Russia's government raises retirement age and VAT
Russian Prime Minister Dmitry Medvedev said the retirement age and value-added tax (VAT) will be raised in Russia.
The PM said that the Russian government proposed to raise the retirement age to 65 for men and 63 for women, the transition period will begin in 2019 and will last until 2028 for men and until 2034 for women.
"It was proposed to introduce a sufficiently long transition period - to start from 2019 to gradually reach retirement age of 65 for men in 2028 and 63 years for women in 2034," Medvedev said at the governmental meeting. According to him, "this will allow us to send additional funds to increase pensions above the level of inflation."
Currently, the retirement age for men and women is 60 and 55 years, respectively.
The PM noted that the current terms of retirement in Russia were set in the middle of last century and remained at the same level, despite growth of life expectancy and the changing conditions of life and work. "We have been preparing for raising the retirement age for a long time, and we have approached this just now because conditions have been created to solve the task of increasing life expectancy within the framework of the 80+ program," Medvedev said.
He noted that now people do not just live longer, but also stay active longer, adding that almost all countries have already raised the retirement age, including in the post-Soviet space.
According to Medvedev, increasing the retirement age does not affect the current pensioners, which includes around 46.5 million people. They will continue to receive all previously assigned retirement payments and social benefits according to the previously established regime.
In addition, Medvedev said that Russia’s government has proposed raising value-added tax (VAT) to 20% from 18%, starting from 2019.
The PM said the so-called "tax manoeuvre", which envisages a gradual increase in the mineral extraction tax (MET) and a cut in export duties on oil and refined products, was on track to be completed in 2024.
The vice-rector of the Academy of Labour and Social Relations Alexander Safonov, speaking to a correspondent of Vestnik Kavkaza, noted that the draft reform with an increase in the retirement age of 5 years for men and 8 years for women in 10 and 16 years is quite radical. "First of all, the planned total retirement age for men today exceeds the averagehealthy life expectancy: Russian men remain healthy for about 62 years, and according to current indicators, the likelihood of surviving to a retirement age of 65 for working men will be less than 40%. In fact, only half of the people will be retiring in those years, therefore, the economy will need to provide at least 300,000 new jobs every year. There is no answer, how and by what means they will be provided," he pointed out.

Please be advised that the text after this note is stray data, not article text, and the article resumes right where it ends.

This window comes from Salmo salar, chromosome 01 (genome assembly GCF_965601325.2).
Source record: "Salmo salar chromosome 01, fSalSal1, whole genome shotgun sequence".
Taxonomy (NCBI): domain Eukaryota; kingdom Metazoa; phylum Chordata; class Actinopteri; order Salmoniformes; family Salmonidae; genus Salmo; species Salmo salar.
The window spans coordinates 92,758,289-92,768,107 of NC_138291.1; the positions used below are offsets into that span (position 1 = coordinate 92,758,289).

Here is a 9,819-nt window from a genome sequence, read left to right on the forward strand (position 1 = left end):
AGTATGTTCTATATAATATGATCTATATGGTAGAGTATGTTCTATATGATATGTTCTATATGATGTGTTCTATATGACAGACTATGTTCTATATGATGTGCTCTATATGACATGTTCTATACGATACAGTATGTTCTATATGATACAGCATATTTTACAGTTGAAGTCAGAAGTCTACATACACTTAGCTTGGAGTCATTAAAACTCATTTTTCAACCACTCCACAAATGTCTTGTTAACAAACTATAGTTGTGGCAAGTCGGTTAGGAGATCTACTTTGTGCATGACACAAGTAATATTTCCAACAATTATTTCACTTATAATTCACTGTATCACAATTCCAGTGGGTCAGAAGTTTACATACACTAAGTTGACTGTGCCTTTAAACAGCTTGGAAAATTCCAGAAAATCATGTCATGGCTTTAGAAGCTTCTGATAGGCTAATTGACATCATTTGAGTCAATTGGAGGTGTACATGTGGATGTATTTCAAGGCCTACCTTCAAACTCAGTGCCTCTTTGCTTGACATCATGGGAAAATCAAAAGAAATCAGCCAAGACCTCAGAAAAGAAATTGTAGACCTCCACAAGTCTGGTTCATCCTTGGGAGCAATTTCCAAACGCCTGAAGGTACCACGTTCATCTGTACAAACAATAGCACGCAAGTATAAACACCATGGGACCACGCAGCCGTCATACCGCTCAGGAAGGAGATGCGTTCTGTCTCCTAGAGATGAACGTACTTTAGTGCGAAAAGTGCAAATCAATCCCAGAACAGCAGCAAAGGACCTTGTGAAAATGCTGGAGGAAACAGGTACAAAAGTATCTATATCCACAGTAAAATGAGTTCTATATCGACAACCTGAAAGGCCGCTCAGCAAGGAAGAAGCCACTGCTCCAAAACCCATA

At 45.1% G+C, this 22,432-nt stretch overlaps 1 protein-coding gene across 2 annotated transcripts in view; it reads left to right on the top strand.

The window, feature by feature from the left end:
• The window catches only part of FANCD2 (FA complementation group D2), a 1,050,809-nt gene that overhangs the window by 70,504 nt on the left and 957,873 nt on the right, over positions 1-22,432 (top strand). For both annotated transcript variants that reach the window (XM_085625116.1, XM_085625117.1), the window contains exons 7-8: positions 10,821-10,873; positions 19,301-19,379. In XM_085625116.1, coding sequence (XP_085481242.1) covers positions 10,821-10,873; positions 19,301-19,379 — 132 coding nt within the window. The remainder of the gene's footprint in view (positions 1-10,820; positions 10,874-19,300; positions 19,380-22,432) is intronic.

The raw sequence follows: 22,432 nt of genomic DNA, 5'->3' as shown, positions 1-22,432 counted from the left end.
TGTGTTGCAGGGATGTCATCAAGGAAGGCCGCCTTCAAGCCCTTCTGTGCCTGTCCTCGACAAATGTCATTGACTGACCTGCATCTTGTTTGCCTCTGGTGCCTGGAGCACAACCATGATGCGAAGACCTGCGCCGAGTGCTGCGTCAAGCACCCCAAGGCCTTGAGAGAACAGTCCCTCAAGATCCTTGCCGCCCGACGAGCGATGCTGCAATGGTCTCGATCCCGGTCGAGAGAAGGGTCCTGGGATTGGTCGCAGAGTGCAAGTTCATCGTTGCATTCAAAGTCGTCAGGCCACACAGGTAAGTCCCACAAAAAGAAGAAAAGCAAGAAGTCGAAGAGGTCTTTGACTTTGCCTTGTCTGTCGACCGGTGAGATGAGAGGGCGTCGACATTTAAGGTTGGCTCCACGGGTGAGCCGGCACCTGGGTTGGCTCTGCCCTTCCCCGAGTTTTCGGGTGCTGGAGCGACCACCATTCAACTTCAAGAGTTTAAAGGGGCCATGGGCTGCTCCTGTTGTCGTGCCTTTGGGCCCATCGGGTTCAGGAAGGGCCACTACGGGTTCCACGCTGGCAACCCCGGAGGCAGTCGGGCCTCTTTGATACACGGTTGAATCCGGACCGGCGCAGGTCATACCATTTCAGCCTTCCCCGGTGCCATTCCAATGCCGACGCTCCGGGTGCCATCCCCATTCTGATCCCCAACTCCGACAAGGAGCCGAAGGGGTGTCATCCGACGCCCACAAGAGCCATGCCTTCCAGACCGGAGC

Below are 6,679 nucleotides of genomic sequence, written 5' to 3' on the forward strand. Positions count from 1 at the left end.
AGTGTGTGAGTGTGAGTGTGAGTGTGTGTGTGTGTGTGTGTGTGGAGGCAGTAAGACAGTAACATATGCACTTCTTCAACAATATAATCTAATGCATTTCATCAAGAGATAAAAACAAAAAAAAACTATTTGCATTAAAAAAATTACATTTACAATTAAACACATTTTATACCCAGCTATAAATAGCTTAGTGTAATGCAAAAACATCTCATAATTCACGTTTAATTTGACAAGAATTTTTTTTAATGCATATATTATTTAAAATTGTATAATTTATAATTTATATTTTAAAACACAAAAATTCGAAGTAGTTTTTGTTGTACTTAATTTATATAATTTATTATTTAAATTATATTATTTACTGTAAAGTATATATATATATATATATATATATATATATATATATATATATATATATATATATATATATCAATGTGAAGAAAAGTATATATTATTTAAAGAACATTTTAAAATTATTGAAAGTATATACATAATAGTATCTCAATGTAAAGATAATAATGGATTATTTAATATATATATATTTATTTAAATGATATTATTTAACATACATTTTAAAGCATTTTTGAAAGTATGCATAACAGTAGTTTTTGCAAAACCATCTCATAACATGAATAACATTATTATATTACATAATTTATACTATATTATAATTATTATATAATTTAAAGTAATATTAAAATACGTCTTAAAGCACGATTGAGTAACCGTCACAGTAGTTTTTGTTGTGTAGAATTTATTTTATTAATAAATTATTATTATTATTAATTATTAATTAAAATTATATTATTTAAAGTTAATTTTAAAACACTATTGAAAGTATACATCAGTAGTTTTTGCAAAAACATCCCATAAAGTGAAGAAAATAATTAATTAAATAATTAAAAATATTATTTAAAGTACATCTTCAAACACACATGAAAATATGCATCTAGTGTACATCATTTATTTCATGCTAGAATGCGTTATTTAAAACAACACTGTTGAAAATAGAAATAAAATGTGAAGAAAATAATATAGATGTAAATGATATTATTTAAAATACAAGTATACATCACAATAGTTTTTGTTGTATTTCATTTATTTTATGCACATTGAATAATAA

"The main problem is at the expense of what incomes people will live. There are no free vacancies in the economy. Today, this reform project means bigger risks than benefits. Yes, the budget will receive certain savings, but it will be temporary, and further the costs associated with the social security of citizens with low incomes will start increasing. Due to the inflow of additional workforce into the labor market, wages are usually not increased, inflation rises, and the purchasing power of the population declines - prompting the growth of poverty," Alexander Safonov explained.
The simultaneous rise in VAT to 20% is even more worrying. "Together with the increase in the retirement age, this can mean only one thing: the growth of inflation with a decrease in real incomes of the population. These things together will affect the ability to create jobs. It's a pity that the government has combined these steps, since they will cause an increase in unemployment and a slowdown in wage growth," the vice-rector of the Academy of Labour and Social Relations pointed out.
"The government says that tax benefits for socially important goods will be preserved, but they are produced using other goods, for which VAT will be increased to 20%, that is, the cost of goods that have benefits will simply increase," Alexander Safonov added.